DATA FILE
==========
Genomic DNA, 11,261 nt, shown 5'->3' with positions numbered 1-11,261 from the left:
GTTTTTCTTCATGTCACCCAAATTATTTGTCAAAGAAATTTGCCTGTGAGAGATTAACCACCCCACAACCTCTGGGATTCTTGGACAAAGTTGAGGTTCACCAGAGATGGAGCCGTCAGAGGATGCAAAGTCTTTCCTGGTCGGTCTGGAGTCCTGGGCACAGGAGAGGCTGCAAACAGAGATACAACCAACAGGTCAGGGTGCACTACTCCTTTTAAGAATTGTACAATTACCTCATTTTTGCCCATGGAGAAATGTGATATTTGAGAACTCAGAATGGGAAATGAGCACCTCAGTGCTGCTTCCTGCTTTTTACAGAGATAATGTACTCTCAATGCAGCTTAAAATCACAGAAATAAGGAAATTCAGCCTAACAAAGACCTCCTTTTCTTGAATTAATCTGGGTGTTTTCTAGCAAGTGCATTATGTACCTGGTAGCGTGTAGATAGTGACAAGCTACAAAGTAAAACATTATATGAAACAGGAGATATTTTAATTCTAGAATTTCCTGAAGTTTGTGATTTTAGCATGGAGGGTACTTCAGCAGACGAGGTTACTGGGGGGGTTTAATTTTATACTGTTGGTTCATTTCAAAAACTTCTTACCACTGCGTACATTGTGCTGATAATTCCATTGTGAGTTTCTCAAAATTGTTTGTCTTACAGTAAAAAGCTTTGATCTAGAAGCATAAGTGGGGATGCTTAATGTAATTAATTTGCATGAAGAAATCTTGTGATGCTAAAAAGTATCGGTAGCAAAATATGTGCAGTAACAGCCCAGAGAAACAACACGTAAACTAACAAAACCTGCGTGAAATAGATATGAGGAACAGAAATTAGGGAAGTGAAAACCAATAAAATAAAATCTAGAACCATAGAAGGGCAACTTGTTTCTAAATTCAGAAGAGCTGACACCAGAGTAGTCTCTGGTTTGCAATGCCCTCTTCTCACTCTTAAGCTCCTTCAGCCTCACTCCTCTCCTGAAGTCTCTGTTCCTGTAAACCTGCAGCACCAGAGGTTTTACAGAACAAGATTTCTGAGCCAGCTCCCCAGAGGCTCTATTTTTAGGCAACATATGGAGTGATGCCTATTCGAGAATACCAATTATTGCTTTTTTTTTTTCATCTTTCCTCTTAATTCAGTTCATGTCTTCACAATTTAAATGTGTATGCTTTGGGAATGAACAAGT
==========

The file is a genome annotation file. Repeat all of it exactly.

Genomic DNA, 11,261 nt, shown 5'->3' with positions numbered 1-11,261 from the left:
GTTTTTCTTCATGTCACCCAAATTATTTGTCAAAGAAATTTGCCTGTGAGAGATTAACCACCCCACAACCTCTGGGATTCTTGGACAAAGTTGAGGTTCACCAGAGATGGAGCCGTCAGAGGATGCAAAGTCTTTCCTGGTCGGTCTGGAGTCCTGGGCACAGGAGAGGCTGCAAACAGAGATACAACCAACAGGTCAGGGTGCACTACTCCTTTTAAGAATTGTACAATTACCTCATTTTTGCCCATGGAGAAATGTGATATTTGAGAACTCAGAATGGGAAATGAGCACCTCAGTGCTGCTTCCTGCTTTTTACAGAGATAATGTACTCTCAATGCAGCTTAAAATCACAGAAATAAGGAAATTCAGCCTAACAAAGACCTCCTTTTCTTGAATTAATCTGGGTGTTTTCTAGCAAGTGCATTATGTACCTGGTAGCGTGTAGATAGTGACAAGCTACAAAGTAAAACATTATATGAAACAGGAGATATTTTAATTCTAGAATTTCCTGAAGTTTGTGATTTTAGCATGGAGGGTACTTCAGCAGACGAGGTTACTGGGGGGGTTTAATTTTATACTGTTGGTTCATTTCAAAAACTTCTTACCACTGCGTACATTGTGCTGATAATTCCATTGTGAGTTTCTCAAAATTGTTTGTCTTACAGTAAAAAGCTTTGATCTAGAAGCATAAGTGGGGATGCTTAATGTAATTAATTTGCATGAAGAAATCTTGTGATGCTAAAAAGTATCGGTAGCAAAATATGTGCAGTAACAGCCCAGAGAAACAACACGTAAACTAACAAAACCTGCGTGAAATAGATATGAGGAACAGAAATTAGGGAAGTGAAAACCAATAAAATAAAATCTAGAACCATAGAAGGGCAACTTGTTTCTAAATTCAGAAGAGCTGACACCAGAGTAGTCTCTGGTTTGCAATGCCCTCTTCTCACTCTTAAGCTCCTTCAGCCTCACTCCTCTCCTGAAGTCTCTGTTCCTGTAAACCTGCAGCACCAGAGGTTTTACAGAACAAGATTTCTGAGCCAGCTCCCCAGAGGCTCTATTTTTAGGCAACATATGGAGTGATGCCTATTCGAGAATACCAATTATTGCTTTTTTTTTTTCATCTTTCCTCTTAATTCAGTTCATGTCTTCACAATTTAAATGTGTATGCTTTGGGAATGAACAAGT